Breaking News Emails

Get breaking news alerts and special reports. The news and stories that matter, delivered weekday mornings.
 / Updated 
By Jon Schuppe

Attorney General Jeff Sessions on Tuesday met with some of his most ardent opponents: leaders of civil rights organizations who are resisting the Justice Department's movement on a number of issues, from police reform to voting rights to immigration crackdowns to reported spikes in hate crimes.

The closed-door meeting was the culmination of attempts by both sides to begin a dialogue on some of the most divisive stances taken by the Trump administration. Among them, Sessions' decision to pull back the Justice Department's legal challenge to a strict voting rights law in Texas that the Obama administration said discriminated against minorities.

Image: Civil rights leaders leave the Justice Department following a meeting with Attorney General Jeff Sessions
Civil rights leaders leave the Justice Department following a meeting with Attorney General Jeff Sessions, in Washington, on March 7, 2017. From left: Melanie Campbell, National Coalition on Black Civic Participation; Kristen Clarke, The Lawyer's Committee for Civil Rights Under Law, Rev. Al Sharpton, National Action Network, Wade Henderson, president of the Leadership Conference on Civil and Human Rights; and Marc Morial, National Urban League.Cliff Owen / AP

The meeting came on a day weighted with historical significance: it was the 52nd anniversary of Bloody Sunday, a clash between police and marchers in Selma, Alabama over African-American voting rights. Sessions, a former federal prosecutor and U.S. senator, is from Selma.

NAACP Legal Defense and Educational Fund President Sherrilyn Ifill, whose organization had joined the government in fighting the law, said she and her colleagues heard about the shift last month while on a plane to Texas to argue the case.

Ifill said after the meeting Tuesday that she told Sessions how disappointed she was, and asked his agency to show more courtesy. She said she also asked Sessions to advise President Trump to back off claims of widespread voter fraud, which contradicts studies showing that illegal voting is rare.

"He was impassive," Ifill said, describing Sessions' reaction. "There was no change in his expression and there was no comment to acknowledge that reality."

The Justice Department declined to comment on the meeting.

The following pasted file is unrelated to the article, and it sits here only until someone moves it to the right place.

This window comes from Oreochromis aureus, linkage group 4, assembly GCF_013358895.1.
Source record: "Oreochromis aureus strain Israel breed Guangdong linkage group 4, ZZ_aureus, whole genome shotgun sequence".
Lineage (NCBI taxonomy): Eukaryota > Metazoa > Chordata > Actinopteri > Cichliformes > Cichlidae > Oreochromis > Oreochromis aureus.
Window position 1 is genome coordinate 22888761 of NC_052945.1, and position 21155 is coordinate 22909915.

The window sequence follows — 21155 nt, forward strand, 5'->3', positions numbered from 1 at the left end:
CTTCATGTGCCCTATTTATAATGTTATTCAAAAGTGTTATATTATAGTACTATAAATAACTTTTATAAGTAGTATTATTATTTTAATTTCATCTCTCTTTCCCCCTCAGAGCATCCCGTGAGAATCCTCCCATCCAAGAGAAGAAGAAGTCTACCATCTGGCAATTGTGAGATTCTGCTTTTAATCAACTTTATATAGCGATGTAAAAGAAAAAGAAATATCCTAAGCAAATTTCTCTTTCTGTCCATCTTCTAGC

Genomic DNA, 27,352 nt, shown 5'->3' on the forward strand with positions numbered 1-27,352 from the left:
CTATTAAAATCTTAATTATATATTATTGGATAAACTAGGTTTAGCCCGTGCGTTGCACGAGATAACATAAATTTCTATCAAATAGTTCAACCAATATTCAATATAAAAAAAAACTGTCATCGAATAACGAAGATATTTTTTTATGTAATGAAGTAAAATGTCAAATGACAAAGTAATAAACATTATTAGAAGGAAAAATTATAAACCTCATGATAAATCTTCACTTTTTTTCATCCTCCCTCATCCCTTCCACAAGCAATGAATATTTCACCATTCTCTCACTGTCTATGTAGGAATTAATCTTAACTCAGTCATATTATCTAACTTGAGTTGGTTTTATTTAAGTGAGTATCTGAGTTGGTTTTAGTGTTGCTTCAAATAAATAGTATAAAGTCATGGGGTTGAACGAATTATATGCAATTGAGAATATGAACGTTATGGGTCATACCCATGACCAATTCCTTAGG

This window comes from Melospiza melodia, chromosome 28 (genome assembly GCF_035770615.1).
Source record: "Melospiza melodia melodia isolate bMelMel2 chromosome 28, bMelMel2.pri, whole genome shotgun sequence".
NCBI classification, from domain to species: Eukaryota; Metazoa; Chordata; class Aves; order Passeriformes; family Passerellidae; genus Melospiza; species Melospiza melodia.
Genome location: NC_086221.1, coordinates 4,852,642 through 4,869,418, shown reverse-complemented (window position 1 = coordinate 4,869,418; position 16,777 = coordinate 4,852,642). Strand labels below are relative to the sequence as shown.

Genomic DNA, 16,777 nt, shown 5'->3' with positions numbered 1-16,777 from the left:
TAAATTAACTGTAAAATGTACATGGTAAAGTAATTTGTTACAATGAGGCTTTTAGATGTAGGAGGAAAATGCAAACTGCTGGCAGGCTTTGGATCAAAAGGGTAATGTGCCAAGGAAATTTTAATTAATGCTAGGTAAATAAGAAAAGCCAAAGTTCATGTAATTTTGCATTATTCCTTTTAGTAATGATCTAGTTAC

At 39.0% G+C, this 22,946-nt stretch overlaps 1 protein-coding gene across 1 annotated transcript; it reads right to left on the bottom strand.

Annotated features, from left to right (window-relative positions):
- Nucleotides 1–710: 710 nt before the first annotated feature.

Al Sharpton, president of the National Action Network and host of "PoliticsNation with Al Sharpton" on MSNBC-TV, said the meeting was the result of a call he and other black leaders received from Sessions soon after his contentious January confirmation hearings, in which opponents raised questions about his commitment to civil rights.

Image: Rev. Al Sharpton, founder of National Action Network, looks up while speaking with the news media
Rev. Al Sharpton looks up while speaking with reporters outside of the Justice Department following a meeting with Attorney General Jeff Sessions, in Washington, on March 7, 2017.Cliff Owen / AP

"We give him credit for having that meeting," Sharpton said.

He said Sessions gave no commitments, and that the group didn't expect any. Leadership Conference on Civil and Human Rights President Wade Henderson, National Urban League President Marc Morial, Lawyers' Commitee for Civil Rights Under Law President Kristen Clarke and National Coalition on Black Civic Participation President Melanie Campbell were also at the meeting.

They said they wanted Sessions to know how they felt, and to expect continued opposition to policies that they see as rolling back people's rights.

Morial described the meeting as "constructive and candid."

The participants said they focused on a number of issues: Trump's travel ban for immigrants, a recent spike in hate crimes, the Justice Department's future stance on forcing police reforms, rollbacks of LGBT rights protections.

Sharpton said he also pressed Sessions to move "aggressively" on seeking federal criminal charges against the New York police officer who put Eric Garner in a deadly choke hold in 2014. Sharpton said Sessions replied that he hadn't looked at the case but would review it.